Second bin lorry bursts into flames in latest battery blaze incident

A fresh warning has been issued to people in Tyne and Wear over putting used batteries in their bin after another waste lorry burst into flames.

Wednesday, 12th May 2021, 4:55 pm
Burning waste tipped out of bin lorry in Whickham (image Gateshead Council)
Burning waste tipped out of bin lorry in Whickham (image Gateshead Council)

In the latest incident, fire crews had to be called to the back lane behind West Street, Whickham, Gateshead, on Tuesday after a blaze took hold on the refuse vehicle.

Workers were forced to tip burning waste onto the lane before calling emergency services who arrived at 11.15am.

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Firefighters tackle burning waste tipped out by Gateshead bin lorry (image Gateshead Council)

A spokesman from Tyne and Wear Fire and Rescue Service confirmed that firefighters left the scene at 11.46.

It is understood no one was harmed.

A Gateshead Council spokesman said that the cause of the blaze is not known but firefighters found a power tool battery and small batteries along with the paper, cardboard and aerosols in the load.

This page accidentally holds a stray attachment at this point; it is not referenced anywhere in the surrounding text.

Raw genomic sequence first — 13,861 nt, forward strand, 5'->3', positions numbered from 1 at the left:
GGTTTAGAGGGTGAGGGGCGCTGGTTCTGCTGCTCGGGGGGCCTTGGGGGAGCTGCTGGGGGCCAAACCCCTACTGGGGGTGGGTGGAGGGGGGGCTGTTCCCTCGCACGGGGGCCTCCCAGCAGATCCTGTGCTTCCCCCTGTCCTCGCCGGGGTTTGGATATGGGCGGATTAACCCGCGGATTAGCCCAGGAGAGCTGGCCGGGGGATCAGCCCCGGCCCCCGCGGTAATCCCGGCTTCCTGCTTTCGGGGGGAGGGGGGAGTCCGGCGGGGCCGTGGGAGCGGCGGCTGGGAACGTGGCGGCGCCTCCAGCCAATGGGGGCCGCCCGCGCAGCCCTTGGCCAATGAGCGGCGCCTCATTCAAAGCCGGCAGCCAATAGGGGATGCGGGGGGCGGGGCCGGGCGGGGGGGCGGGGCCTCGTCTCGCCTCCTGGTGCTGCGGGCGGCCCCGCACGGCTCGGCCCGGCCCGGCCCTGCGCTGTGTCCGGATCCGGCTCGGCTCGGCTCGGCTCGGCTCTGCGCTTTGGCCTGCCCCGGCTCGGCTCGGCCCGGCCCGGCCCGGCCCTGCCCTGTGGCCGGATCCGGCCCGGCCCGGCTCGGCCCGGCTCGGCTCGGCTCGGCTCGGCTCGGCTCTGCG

He warned that used batteries can be a fire hazard when mixed with paper and card.

He said: “Used batteries placed into general waste or recycling bins and mixed with paper, cardboard, plastic or other recyclable materials such as cardboard can pose a risk.

“These often-unspent batteries often have some remaining charge and are referred to as ‘zombie batteries’ as they can ‘come back to life’ and pose a risk to waste facilities causing a danger to workers.

“Any batteries placed into general waste will likely be compacted or punctured during transportation to their final waste treatment facility or damaged during handling. When batteries are damaged they can become hot and ignite, potentially resulting in fire causing damage to premises and a risk to life.”

This is the second time in the space of weeks that a council bin lorry has caught fire.

Last month a recycling lorry caught fire on the A1 Western Bypass leading to significant traffic delays.

This incident sparked renewed concerns about the dangers of batteries and small electrical items being thrown into household rubbish and recycling.

Batteries need to be recycled separately from other materials and can be returned to any shop or supermarket with some larger stores now offering a take back scheme for small electrical and electronic appliances too.

Alternatively unwanted electronic goods can be disposed of in the relevant area of your local tip.

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